The third leg of the Holy Cross mission in America would be the religious sisters, the Marianites. From their arrival in 1844 the sisters had done the cooking, cleaning, and laundry at Notre Dame and tended the cows and poultry. Increasingly, nuns turned to teaching as Sorin had intended from the start, but he was ever loath to do without their domestic services.
In 1853 Eliza Maria Gillespie followed her brother into Holy Cross. As Sr. Angela, her good judgment and able advice made her indispensable to Sorin. A cousin was the statesman James Gillespie Blaine. The Gillespies were also related to the Ewings, their neighbors in Ohio, one of whom married the Civil War general William T. Sherman. The Gillespies brought status, connections, and their mother, Mary Phelan, funding to Notre Dame, as well as considerable talent. For example, the real editor of the successful Ave Maria magazine, founded in 1865, was Sr. Angela.
There was no difficulty in attracting young women to the order and the Marianites were more successful and more numerous than the Salvatorists (priests) and the Josephites (brothers) combined. They made a name for themselves as nurses in the Civil War and by 1888 ran nineteen academies, twenty-eight parochial schools, five hospitals, three orphanages--in all, fifty-five foundations spread throughout the nation. To the last Sorin wanted the sisters under Holy Cross with himself continuing as their head, but in 1889, his great ally Sr. Angela dead, the Sisters of the Holy Cross ratified their severance from the priests and brothers of the Congregation of Holy Cross.
O'Connell, author of several books on Catholic history, benefitted from three rich archival holdings: Notre Dame's university archives, the order's Indiana Province archives, and most particularly the order's Rome archives that contains the Sorin collection. The latter includes Sorin's own chronicles of Notre Dame du Lac, covering the years 1841-1866 and 1880. (O'Connell judiciously warns that Sorin's chronicles were composed after the fact and thus require clarification and sometimes correction from contemprorary documents.) O'Connell also cites the rich scholarship on Notre Dame and Holy Cross.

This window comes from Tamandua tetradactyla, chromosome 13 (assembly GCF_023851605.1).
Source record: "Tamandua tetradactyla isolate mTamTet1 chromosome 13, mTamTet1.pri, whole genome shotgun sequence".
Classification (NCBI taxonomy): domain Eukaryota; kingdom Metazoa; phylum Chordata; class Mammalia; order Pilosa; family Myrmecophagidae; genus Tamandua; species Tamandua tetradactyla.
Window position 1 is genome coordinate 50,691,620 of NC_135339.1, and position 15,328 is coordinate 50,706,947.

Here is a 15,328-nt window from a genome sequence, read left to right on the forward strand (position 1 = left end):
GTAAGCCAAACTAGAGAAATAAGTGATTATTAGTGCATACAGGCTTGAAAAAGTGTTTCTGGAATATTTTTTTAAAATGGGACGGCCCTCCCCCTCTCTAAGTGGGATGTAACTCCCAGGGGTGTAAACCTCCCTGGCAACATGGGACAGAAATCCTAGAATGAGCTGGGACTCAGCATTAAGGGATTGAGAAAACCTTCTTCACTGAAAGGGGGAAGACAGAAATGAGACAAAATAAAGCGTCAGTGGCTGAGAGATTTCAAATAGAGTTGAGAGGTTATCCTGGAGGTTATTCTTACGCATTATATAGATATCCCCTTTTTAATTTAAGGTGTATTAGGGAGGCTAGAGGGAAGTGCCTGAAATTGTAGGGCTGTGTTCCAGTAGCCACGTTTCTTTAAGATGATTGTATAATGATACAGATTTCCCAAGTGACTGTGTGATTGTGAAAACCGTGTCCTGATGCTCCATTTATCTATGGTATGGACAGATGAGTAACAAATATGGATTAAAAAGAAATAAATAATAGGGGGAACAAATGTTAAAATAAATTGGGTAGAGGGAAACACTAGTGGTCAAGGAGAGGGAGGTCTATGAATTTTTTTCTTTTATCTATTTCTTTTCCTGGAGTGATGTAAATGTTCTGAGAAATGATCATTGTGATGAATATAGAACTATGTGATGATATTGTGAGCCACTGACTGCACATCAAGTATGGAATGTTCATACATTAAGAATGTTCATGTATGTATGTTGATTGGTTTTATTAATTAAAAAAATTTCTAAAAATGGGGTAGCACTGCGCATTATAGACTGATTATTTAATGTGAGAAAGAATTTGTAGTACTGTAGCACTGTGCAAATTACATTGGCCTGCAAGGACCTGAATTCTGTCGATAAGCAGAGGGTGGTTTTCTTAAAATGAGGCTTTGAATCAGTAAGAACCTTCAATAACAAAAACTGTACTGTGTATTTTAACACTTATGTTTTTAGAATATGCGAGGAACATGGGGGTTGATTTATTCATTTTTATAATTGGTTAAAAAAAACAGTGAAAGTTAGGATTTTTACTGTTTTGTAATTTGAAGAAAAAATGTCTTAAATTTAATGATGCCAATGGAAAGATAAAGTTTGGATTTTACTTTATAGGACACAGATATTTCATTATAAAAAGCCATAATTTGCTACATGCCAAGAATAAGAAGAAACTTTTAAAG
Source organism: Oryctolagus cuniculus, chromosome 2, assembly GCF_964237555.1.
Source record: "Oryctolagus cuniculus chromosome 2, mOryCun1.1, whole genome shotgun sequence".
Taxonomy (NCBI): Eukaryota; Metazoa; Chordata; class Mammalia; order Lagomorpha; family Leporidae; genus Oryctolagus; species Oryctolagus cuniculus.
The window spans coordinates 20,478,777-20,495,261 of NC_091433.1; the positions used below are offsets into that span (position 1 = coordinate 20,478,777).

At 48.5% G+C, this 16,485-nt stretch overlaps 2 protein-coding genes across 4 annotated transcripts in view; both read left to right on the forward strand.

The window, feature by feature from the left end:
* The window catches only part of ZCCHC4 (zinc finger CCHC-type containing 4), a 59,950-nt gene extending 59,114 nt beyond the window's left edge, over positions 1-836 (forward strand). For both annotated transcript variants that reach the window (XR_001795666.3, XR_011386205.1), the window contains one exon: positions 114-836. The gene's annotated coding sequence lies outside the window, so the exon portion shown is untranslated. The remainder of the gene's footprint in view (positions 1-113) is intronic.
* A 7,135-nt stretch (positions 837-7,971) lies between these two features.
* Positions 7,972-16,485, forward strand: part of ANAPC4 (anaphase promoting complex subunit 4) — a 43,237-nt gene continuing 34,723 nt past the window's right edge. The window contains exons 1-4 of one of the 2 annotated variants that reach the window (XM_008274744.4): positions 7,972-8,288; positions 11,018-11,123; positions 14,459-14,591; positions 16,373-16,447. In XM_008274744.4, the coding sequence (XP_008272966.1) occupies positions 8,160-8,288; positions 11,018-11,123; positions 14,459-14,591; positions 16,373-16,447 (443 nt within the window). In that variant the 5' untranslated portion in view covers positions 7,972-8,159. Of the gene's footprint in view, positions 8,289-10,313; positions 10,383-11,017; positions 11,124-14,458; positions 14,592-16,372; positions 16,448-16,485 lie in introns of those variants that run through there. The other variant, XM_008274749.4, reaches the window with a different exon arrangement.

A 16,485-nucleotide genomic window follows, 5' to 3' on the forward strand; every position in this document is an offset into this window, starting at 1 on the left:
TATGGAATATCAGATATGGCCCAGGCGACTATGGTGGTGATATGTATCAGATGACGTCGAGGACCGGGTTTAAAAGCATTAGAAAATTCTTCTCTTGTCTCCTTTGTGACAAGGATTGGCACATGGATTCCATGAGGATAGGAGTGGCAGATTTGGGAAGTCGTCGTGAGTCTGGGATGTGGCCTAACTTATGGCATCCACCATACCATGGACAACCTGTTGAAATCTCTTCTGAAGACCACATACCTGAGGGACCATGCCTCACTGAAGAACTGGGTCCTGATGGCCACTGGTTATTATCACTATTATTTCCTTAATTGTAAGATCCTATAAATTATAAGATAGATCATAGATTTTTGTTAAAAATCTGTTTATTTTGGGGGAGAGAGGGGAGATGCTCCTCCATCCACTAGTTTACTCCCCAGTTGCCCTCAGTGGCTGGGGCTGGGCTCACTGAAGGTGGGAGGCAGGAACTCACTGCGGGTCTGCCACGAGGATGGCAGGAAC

Of special note as a source is the two volume biography of the founder of the Congregation of Holy Cross, Basil Anthony Mary Moreau, by Etienne and Tony Catta. Originally published in French in 1950-1953, O'Connell used the more than 2,100 pages of the English version but scrupulously often cites the French and then his translation so that readers can judge his success in capturing nuances. The Cattas' work's value for O'Connell is the great detail of the narrative and the quotation of large numbers of fugitive documents. However, it "is marred by its deeply apologetic and hagiographical tone, by its undisguised hostility toward Sorin," and its unusable index (p. 19).
The book is handsome, with but few typographical and factual errors. This work will surely stand as Sorin's definitive biography. Quarrels with its interpretation of the Sorin-Moreau relationship may arise, but if O'Connell is too forgiving of Sorin he has provided all the ammunition against him that anyone needs. At more than 700 pages, however, the book will have fewer readers than it deserves. It has the defects of its virtues: length and rich detail. It would be a service if O'Connell and the University of Notre Dame Press produced a shorter book for the reader who, while vitally interested in the topic, does not require such detail.
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William Doherty. Review of O'Connell, Marvin R., Edward Sorin.